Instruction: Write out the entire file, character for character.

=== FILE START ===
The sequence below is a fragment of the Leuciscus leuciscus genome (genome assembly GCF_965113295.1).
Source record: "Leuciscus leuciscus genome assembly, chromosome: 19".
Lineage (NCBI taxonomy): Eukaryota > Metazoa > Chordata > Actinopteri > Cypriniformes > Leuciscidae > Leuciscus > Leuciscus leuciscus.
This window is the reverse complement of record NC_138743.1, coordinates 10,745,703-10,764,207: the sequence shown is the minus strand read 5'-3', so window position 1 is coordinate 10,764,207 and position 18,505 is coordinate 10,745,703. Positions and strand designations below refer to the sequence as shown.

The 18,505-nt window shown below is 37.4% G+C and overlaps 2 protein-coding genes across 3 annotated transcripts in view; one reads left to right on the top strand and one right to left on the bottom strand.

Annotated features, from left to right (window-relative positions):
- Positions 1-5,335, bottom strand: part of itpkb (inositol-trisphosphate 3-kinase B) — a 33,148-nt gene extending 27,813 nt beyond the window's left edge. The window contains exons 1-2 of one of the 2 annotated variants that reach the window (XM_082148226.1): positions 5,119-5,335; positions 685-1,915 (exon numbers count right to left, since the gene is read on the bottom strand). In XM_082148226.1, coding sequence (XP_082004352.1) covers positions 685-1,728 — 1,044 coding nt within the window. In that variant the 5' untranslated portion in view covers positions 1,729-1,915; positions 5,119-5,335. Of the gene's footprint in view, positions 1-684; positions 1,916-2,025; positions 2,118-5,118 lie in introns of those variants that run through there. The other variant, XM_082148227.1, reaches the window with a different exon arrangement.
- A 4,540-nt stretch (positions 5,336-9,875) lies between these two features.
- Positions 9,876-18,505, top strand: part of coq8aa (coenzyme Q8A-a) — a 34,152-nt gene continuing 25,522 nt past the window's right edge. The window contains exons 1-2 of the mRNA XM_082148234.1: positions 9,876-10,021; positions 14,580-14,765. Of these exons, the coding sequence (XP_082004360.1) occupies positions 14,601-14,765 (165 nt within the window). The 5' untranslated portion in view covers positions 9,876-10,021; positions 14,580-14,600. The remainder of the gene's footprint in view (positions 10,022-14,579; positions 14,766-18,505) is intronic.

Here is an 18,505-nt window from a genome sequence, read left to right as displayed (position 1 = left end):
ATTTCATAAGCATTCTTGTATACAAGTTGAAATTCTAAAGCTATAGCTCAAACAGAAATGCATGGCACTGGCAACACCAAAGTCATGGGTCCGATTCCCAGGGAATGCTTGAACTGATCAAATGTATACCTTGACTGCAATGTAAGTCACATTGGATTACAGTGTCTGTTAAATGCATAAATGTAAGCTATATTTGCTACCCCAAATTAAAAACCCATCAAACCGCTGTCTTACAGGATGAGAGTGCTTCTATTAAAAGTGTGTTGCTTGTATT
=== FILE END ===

The sequence below is a fragment of the Leuciscus leuciscus genome (genome assembly GCF_965113295.1).
Source record: "Leuciscus leuciscus genome assembly, chromosome: 19".
Lineage (NCBI taxonomy): Eukaryota > Metazoa > Chordata > Actinopteri > Cypriniformes > Leuciscidae > Leuciscus > Leuciscus leuciscus.
This window is the reverse complement of record NC_138743.1, coordinates 10,745,703-10,764,207: the sequence shown is the minus strand read 5'-3', so window position 1 is coordinate 10,764,207 and position 18,505 is coordinate 10,745,703. Positions and strand designations below refer to the sequence as shown.

The 18,505-nt window shown below is 37.4% G+C and overlaps 2 protein-coding genes across 3 annotated transcripts in view; one reads left to right on the top strand and one right to left on the bottom strand.

Annotated features, from left to right (window-relative positions):
- Positions 1-5,335, bottom strand: part of itpkb (inositol-trisphosphate 3-kinase B) — a 33,148-nt gene extending 27,813 nt beyond the window's left edge. The window contains exons 1-2 of one of the 2 annotated variants that reach the window (XM_082148226.1): positions 5,119-5,335; positions 685-1,915 (exon numbers count right to left, since the gene is read on the bottom strand). In XM_082148226.1, coding sequence (XP_082004352.1) covers positions 685-1,728 — 1,044 coding nt within the window. In that variant the 5' untranslated portion in view covers positions 1,729-1,915; positions 5,119-5,335. Of the gene's footprint in view, positions 1-684; positions 1,916-2,025; positions 2,118-5,118 lie in introns of those variants that run through there. The other variant, XM_082148227.1, reaches the window with a different exon arrangement.
- A 4,540-nt stretch (positions 5,336-9,875) lies between these two features.
- Positions 9,876-18,505, top strand: part of coq8aa (coenzyme Q8A-a) — a 34,152-nt gene continuing 25,522 nt past the window's right edge. The window contains exons 1-2 of the mRNA XM_082148234.1: positions 9,876-10,021; positions 14,580-14,765. Of these exons, the coding sequence (XP_082004360.1) occupies positions 14,601-14,765 (165 nt within the window). The 5' untranslated portion in view covers positions 9,876-10,021; positions 14,580-14,600. The remainder of the gene's footprint in view (positions 10,022-14,579; positions 14,766-18,505) is intronic.

Here is an 18,505-nt window from a genome sequence, read left to right as displayed (position 1 = left end):
ATTTCATAAGCATTCTTGTATACAAGTTGAAATTCTAAAGCTATAGCTCAAACAGAAATGCATGGCACTGGCAACACCAAAGTCATGGGTCCGATTCCCAGGGAATGCTTGAACTGATCAAATGTATACCTTGACTGCAATGTAAGTCACATTGGATTACAGTGTCTGTTAAATGCATAAATGTAAGCTATATTTGCTACCCCAAATTAAAAACCCATCAAACCGCTGTCTTACAGGATGAGAGTGCTTCTATTAAAAGTGTGTTGCTTGTATT